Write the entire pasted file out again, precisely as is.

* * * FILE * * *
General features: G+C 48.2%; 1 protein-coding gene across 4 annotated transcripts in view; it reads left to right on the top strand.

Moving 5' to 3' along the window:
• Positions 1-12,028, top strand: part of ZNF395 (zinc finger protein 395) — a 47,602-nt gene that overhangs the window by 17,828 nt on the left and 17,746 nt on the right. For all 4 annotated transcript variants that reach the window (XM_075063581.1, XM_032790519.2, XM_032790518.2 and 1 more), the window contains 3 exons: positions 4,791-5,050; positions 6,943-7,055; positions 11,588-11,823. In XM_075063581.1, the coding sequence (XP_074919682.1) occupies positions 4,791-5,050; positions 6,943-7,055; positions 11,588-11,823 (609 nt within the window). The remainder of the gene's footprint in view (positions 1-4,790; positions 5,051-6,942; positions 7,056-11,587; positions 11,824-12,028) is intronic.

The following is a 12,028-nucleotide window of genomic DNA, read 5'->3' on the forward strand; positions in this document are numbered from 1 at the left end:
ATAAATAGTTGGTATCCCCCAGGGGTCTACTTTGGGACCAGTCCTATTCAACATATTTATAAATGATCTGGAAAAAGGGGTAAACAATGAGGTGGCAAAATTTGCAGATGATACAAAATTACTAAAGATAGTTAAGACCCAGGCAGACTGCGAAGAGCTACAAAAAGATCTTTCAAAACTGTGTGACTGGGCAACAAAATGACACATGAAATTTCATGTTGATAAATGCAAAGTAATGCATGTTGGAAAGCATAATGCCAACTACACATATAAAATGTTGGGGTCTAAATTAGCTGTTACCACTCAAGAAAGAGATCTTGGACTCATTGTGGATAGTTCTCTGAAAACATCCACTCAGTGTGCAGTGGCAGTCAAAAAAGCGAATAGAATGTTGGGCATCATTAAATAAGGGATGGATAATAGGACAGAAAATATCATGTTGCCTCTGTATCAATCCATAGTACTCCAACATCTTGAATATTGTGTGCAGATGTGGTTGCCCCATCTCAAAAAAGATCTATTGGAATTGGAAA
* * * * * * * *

General features: G+C 48.2%; 1 protein-coding gene across 4 annotated transcripts in view; it reads left to right on the top strand.

Moving 5' to 3' along the window:
• Positions 1-12,028, top strand: part of ZNF395 (zinc finger protein 395) — a 47,602-nt gene that overhangs the window by 17,828 nt on the left and 17,746 nt on the right. For all 4 annotated transcript variants that reach the window (XM_075063581.1, XM_032790519.2, XM_032790518.2 and 1 more), the window contains 3 exons: positions 4,791-5,050; positions 6,943-7,055; positions 11,588-11,823. In XM_075063581.1, the coding sequence (XP_074919682.1) occupies positions 4,791-5,050; positions 6,943-7,055; positions 11,588-11,823 (609 nt within the window). The remainder of the gene's footprint in view (positions 1-4,790; positions 5,051-6,942; positions 7,056-11,587; positions 11,824-12,028) is intronic.

The following is a 12,028-nucleotide window of genomic DNA, read 5'->3' on the forward strand; positions in this document are numbered from 1 at the left end:
ATAAATAGTTGGTATCCCCCAGGGGTCTACTTTGGGACCAGTCCTATTCAACATATTTATAAATGATCTGGAAAAAGGGGTAAACAATGAGGTGGCAAAATTTGCAGATGATACAAAATTACTAAAGATAGTTAAGACCCAGGCAGACTGCGAAGAGCTACAAAAAGATCTTTCAAAACTGTGTGACTGGGCAACAAAATGACACATGAAATTTCATGTTGATAAATGCAAAGTAATGCATGTTGGAAAGCATAATGCCAACTACACATATAAAATGTTGGGGTCTAAATTAGCTGTTACCACTCAAGAAAGAGATCTTGGACTCATTGTGGATAGTTCTCTGAAAACATCCACTCAGTGTGCAGTGGCAGTCAAAAAAGCGAATAGAATGTTGGGCATCATTAAATAAGGGATGGATAATAGGACAGAAAATATCATGTTGCCTCTGTATCAATCCATAGTACTCCAACATCTTGAATATTGTGTGCAGATGTGGTTGCCCCATCTCAAAAAAGATCTATTGGAATTGGAAA